Hong Kong Extends Purge of Pro-Democracy Lawmakers As Political Tensions Rise

china-leunghk-dec62016.jpg Hong Kong chief executive Leung Chun-ying speaks to reporters on Dec. 6, 2016.

A purge of lawmakers in Hong Kong could weaken pro-democratic voices in the city's legislature, leaving it entirely under Beijing's control, amid an ongoing row over the use of swearing-in ceremonies to make political statements.

Two former members of the Legislative Council (LegCo), Yau Wai-ching and Sixtus Leung, were last month stripped of their seats after losing a court case that argued their oaths of allegiance, taken on Oct. 12, were invalid.

But on Friday, the city's chief executive Leung Chun-ying filed a second lawsuit seeking the disqualification of four other pro-democracy members of LegCo, alleging that their oaths were also "improperly delivered."

Nathan Law, a former student leader of the 2014 Occupy Central pro-democracy movement, long-time social activist Leung Kwok-hung, independent candidate Edward Yiu, and Lau Siu-lai of Democracy Groundwork are now being targeted for dismissal.

Hong Kong's High Court ruled against Yau Wai-ching and Sixtus Leung last month, formally barring them from taking up their seats after a high-level intervention from Beijing, and their appeal to the Supreme Court was also rejected.

The pair, both members of the pro-independence group Youngspiration, vowed allegiance to the "Hong Kong Nation" and carried banners saying "Hong Kong is not China" during their swearing-in ceremonies.

They also used a historical slur to refer to China, with Yau inserting swear-words into her oath.

But the standing committee of China's rubber-stamp parliament, the National People's Congress (NPC), intervened with a ruling that only "solemn and sincere" oaths would be accepted from public office-holders.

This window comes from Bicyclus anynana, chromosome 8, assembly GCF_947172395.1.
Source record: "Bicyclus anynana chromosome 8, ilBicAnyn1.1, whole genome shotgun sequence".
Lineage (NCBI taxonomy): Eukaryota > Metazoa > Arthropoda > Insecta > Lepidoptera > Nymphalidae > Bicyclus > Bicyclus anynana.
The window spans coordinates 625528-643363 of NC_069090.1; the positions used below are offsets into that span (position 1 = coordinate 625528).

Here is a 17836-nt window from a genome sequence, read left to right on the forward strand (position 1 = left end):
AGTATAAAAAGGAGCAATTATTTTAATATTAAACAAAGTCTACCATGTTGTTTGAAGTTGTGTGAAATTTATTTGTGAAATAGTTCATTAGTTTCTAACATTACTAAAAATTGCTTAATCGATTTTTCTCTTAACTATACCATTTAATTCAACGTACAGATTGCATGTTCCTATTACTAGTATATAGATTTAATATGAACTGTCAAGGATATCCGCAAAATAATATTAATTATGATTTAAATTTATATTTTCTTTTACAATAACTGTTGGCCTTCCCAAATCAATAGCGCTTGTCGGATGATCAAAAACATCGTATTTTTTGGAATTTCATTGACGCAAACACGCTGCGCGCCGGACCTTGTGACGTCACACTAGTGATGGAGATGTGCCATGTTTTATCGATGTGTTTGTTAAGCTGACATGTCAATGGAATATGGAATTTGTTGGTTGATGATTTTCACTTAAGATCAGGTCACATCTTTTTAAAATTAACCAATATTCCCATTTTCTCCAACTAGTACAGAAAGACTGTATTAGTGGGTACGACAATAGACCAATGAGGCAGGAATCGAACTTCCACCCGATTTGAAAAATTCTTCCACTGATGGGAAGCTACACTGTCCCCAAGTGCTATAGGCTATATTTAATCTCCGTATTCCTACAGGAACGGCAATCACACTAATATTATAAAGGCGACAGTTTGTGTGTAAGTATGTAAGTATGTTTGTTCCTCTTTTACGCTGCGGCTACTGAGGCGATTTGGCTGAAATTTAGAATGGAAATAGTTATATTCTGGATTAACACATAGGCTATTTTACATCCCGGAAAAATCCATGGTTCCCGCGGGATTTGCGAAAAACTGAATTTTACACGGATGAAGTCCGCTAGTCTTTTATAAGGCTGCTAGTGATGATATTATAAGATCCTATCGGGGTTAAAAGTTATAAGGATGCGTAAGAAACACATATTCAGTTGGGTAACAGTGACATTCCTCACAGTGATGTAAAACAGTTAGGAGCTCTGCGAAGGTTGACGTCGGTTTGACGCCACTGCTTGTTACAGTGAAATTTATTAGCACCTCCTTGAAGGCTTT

Thousands protest

Thousands took to the streets to protest against the NPC's intervention, which lawyers and civil rights advocates said undermined judicial independence in the former British colony.

On Monday, Hong Kong's finance chief John Tsang refused to take questions from the four LegCo members targeted in Friday's lawsuit, although chief executive Leung distanced himself from the move on Tuesday, saying it was done without his knowledge.

Democratic Party chairman and LegCo member Wu Chi-wai said he doesn't believe Leung's claim that he had no idea of Tsang's plan to snub the four lawmakers, saying that the government is now clearly in disarray ahead of elections for the city's next chief executive in March.

"I don't believe this," Wu said. "John Tsang has worked in government for so long, that I don't believe he would just come out and say something like this without going through some sort of decision-making process."

"The entire administration is internally breaking down and fracturing, and now we are starting to see signs of the internal power struggle manifest themselves," he said. "Nobody now believes that the forthcoming budget or annual executive's report can be relied upon."

Democracy Groundwork's Lau Siu-lai agreed.

"I think that it's now very clear to everyone that Leung Chun-ying has a power struggle on his hands now; people aren't stupid," he said. "They think that Leung Chun-ying is going back on a previous agreement [made with Tsang], and they will make their own judgement about how much to trust what he says."

The rift comes after Tsang announced he was seriously considering throwing his hat into the ring in the next race for Hong Kong's top job, which is decided by a 1,200 election committee hand-picked by the ruling Chinese Communist Party.

Wider tensions

Meanwhile, relations between LegCo and Leung's administration are being strained to breaking point amid wider social tensions over the erosion of Hong Kong's traditional freedoms, which it was supposed to retain under the terms of the 1997 handover from Britain to China.

If the government succeeds in disqualifying all six lawmakers, the pan-democratic camp will retain its power to veto constitutional changes, but would be weakened when voting on any other business.

Since the failure of the 2014 Occupy Central movement to secure fully democratic elections for Hong Kong, support has been growing for the idea of independence, especially among younger people.

Democratic politicians won 29 out of 70 seats in September's LegCo elections. By-elections will soon be called to replace the two disqualified lawmakers, reducing the pan-democratic camp's numbers, at least temporarily.

In the past, pan-democrats have succeeded in blocking unpopular national security legislation as well as the 2014 proposals for electoral reforms that were slammed as "fake universal suffrage" by the Occupy Central movement.

Reported by Lam Kwok-lap for RFA's Cantonese Service. Translated and written in English by Luisetta Mudie.


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